Despite the fact that Christopher Durang has written only two plays that directly confront his Catholic upbringing--The Nature and Purpose of the Universe and Sister Mary Ignatius Explains It All for You--Durang will always be a Catholic writer. Or, more precisely, he will always be a lapsed-Catholic writer. Even those plays of his apparently least concerned with the Catholic church, like A History of the American Film, or the play currently under consideration, Beyond Therapy, contain the sort of conflicted feelings about authority figures and systems of belief, and the half-acknowledged yearning for a universe over which someone is watching and judging, that one would expect from a product of the Church.
In his 1981 comedy Beyond Therapy, Durang turns his yearnings into a comic critique of modern psychology. Specifically, the sort of narcissistic, touchy-feely psychologizing lampooned so well by Albert Brooks in Modern Romance and Woody Allen in Annie Hall and Manhattan. Durang's play concerns as sick a group of patients and doctors as you are likely to find on the stage. Among them: Stuart, a therapist with an early-ejaculation problem (which he rationalizes as a necessity in our fast-paced society) who sleeps with his patients; Charlotte, a therapist who speaks nonstop Freudian slips (she says "porpoise" for "patient" and "dirigible" for "secretary"); Bruce, who can't decide whether he's gay or bisexual, so lives with a man and dates women on the sly; and poor, twice-burned Prudence, who made the mistake of sleeping with her therapist, Stuart, and who now can't talk to him about her attraction to Bruce without raising Stuart's ire ("Is he better than me?" Stuart asks incredulously). The patients in this show are healthier than the therapists, who hurt as much as they help.
Unlike Durang in some of his more vicious comedies, for example The Nature and Purpose of the Universe, which bristles with all the pent-up anger of a conflicted adolescent trying to break away from his family, the playwright didn't create this cast of characters just to make fun of them. His message is much more good-hearted. As Charlotte explains at one point in the play: "We're all alone, everyone is crazy, and you have no choice but to be alone or to be with someone in what will be a highly imperfect and probably eventually unsatisfactory relationship."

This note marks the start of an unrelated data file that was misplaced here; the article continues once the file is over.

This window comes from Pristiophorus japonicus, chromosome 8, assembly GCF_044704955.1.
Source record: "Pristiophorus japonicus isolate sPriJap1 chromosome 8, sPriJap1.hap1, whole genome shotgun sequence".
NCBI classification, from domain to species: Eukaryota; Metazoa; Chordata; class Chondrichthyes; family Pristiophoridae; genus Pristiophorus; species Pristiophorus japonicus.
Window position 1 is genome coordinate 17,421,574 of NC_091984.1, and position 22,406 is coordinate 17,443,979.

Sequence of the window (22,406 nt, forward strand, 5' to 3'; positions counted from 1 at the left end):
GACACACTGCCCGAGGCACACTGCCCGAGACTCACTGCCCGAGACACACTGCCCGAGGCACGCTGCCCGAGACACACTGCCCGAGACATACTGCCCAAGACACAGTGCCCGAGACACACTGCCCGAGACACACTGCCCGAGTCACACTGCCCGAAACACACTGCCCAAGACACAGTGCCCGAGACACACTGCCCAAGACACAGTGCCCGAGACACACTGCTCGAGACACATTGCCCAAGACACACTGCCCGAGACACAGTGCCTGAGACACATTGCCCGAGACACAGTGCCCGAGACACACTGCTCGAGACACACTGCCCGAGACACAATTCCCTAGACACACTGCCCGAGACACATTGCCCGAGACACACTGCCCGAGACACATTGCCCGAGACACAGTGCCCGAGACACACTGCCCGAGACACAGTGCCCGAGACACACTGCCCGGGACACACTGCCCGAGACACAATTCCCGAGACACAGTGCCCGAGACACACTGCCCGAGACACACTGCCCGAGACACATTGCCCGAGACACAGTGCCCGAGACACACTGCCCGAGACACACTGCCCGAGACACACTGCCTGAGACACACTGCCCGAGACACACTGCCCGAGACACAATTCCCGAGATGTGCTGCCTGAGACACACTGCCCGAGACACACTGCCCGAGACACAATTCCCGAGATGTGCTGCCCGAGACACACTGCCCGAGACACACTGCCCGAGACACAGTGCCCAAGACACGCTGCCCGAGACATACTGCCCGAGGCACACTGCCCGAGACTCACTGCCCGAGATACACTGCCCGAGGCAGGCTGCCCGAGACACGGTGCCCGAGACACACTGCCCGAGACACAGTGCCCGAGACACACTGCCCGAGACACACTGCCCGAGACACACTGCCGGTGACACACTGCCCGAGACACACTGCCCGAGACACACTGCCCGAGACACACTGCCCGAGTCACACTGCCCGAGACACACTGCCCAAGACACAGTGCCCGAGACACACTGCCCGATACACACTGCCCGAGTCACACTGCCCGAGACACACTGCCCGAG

Don't let this fool you; the play contains plenty of Durang's trademark cruel wit, including a wonderful bit at the end of the first act in which Prudence tries desperately to remain cordial while Bruce and his lover Bob have a spat over the fact that Bruce has invited Prudence over. However, in Beyond Therapy, Durang's characters express their anger as a way to heal themselves and become reconciled with an imperfect world.
Director Michael Barto's cast has made itself perfectly at home in Durang's mildly absurd universe. The actors--especially Kathy Keyes (who is hilarious as Prudence), Wayne Kneeland (as Bob), and JoAnn Montemurro (as Charlotte)--seem always to understand who they are and why they are doing whatever they are doing. Such understanding of and subservience to the playwright's material is sadly uncommon.
The result is one of those all-too-rare non-Equity productions in which every actor seems rightly cast, and every moment is entertaining.